Military professional preparation includes: socialization to values and attitudes for service; training in predictable tasks for entry-level specialties; and education for critical thinking and problem solving. Socialization and training have evolved as practical pursuits, privileging action. Schaub (2014) has described the ratios of academic education, vocational training, and leadership in pre-commission programs in 28 European states. Academic content has tended to increase as institutions seek to emulate civilian standards for professional education. Education in degree-granting or university-like institutions, however, has included primarily classroom delivery, following the conventions of traditional university education. The result is that experiential learning has been traditionally focused on training in tactical tasks, while the broader understanding and habits of mind developed through education have been inculcated in classrooms in programs that mimic civilian universities. Data collected by Gary Schaub of Denmark show that only 8 of 73 European military educational institutions do not offer degrees (Figure 1, derived from Schaub’s data). Driven by requirements of degrees, cadets and officers are now spending a lot of time in classrooms, although many of the most important learning objectives can only be met through appropriately guided and tested experience. Practitioner research can help us to rebalance this.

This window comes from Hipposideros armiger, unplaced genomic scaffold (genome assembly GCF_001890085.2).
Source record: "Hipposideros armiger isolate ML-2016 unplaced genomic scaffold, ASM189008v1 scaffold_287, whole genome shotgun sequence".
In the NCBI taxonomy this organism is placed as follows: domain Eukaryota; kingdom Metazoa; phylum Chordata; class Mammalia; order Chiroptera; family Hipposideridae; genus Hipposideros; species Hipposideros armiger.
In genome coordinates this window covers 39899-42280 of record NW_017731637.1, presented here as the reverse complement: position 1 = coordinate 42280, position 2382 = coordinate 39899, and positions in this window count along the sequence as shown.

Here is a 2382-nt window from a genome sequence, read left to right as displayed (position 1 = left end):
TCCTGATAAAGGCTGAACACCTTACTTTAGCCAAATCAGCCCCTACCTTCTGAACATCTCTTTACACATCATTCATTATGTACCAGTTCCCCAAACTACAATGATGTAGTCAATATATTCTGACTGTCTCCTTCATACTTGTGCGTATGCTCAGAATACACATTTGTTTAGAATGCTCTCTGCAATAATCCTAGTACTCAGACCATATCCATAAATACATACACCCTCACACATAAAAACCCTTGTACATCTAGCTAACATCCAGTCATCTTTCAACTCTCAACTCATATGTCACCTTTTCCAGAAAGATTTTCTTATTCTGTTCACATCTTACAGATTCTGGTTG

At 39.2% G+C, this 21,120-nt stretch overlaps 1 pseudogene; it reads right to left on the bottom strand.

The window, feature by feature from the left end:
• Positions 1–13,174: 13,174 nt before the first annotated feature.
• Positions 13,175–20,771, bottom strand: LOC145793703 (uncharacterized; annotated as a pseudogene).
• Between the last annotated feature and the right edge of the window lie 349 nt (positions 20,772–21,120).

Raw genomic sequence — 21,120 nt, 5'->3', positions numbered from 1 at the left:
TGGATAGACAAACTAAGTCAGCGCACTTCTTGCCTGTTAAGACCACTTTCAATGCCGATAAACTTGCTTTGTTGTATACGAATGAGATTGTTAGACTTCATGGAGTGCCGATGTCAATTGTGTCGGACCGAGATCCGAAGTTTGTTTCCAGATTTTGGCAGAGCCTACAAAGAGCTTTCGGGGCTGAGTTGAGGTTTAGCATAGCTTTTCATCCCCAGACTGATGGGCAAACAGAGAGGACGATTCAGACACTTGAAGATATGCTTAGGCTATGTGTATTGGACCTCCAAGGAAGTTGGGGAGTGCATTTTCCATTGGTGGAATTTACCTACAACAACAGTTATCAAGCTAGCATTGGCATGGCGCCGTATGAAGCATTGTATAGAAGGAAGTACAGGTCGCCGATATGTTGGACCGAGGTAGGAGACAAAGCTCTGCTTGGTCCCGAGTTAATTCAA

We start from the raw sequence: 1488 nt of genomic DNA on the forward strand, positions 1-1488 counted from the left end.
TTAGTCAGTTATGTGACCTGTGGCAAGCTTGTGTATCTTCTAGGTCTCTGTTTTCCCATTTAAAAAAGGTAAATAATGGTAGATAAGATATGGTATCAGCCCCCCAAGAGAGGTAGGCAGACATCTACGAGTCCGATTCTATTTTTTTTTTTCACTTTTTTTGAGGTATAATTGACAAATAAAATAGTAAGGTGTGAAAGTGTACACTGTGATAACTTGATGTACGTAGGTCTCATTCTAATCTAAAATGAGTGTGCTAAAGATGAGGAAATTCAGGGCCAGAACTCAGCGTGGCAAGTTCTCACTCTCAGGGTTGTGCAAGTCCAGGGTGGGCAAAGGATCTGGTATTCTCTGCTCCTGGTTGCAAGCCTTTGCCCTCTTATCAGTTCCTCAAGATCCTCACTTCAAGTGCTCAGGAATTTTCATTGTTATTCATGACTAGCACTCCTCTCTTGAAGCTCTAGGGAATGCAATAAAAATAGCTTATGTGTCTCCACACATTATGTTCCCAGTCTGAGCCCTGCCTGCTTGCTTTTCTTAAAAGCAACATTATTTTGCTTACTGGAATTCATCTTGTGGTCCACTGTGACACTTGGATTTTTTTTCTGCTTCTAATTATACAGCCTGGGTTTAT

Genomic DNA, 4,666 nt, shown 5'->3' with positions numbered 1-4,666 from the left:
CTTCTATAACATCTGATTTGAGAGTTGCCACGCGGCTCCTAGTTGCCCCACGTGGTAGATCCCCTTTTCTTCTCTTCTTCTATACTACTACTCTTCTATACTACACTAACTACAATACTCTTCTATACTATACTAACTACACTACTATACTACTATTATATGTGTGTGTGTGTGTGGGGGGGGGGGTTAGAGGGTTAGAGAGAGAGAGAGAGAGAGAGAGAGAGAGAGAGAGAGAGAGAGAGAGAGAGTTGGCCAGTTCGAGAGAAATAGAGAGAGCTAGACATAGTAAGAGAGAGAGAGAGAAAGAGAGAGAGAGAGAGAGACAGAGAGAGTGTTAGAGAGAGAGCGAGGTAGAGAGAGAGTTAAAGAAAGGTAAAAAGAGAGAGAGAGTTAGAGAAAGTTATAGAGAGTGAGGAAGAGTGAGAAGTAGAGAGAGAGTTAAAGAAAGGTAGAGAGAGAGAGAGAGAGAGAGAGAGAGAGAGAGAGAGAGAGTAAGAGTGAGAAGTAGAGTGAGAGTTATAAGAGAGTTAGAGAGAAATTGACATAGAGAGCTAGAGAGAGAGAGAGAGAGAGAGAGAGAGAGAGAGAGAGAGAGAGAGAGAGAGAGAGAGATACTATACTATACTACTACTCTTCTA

Fig. 1

Percentage of European Military Education Institutions offering Degrees at each level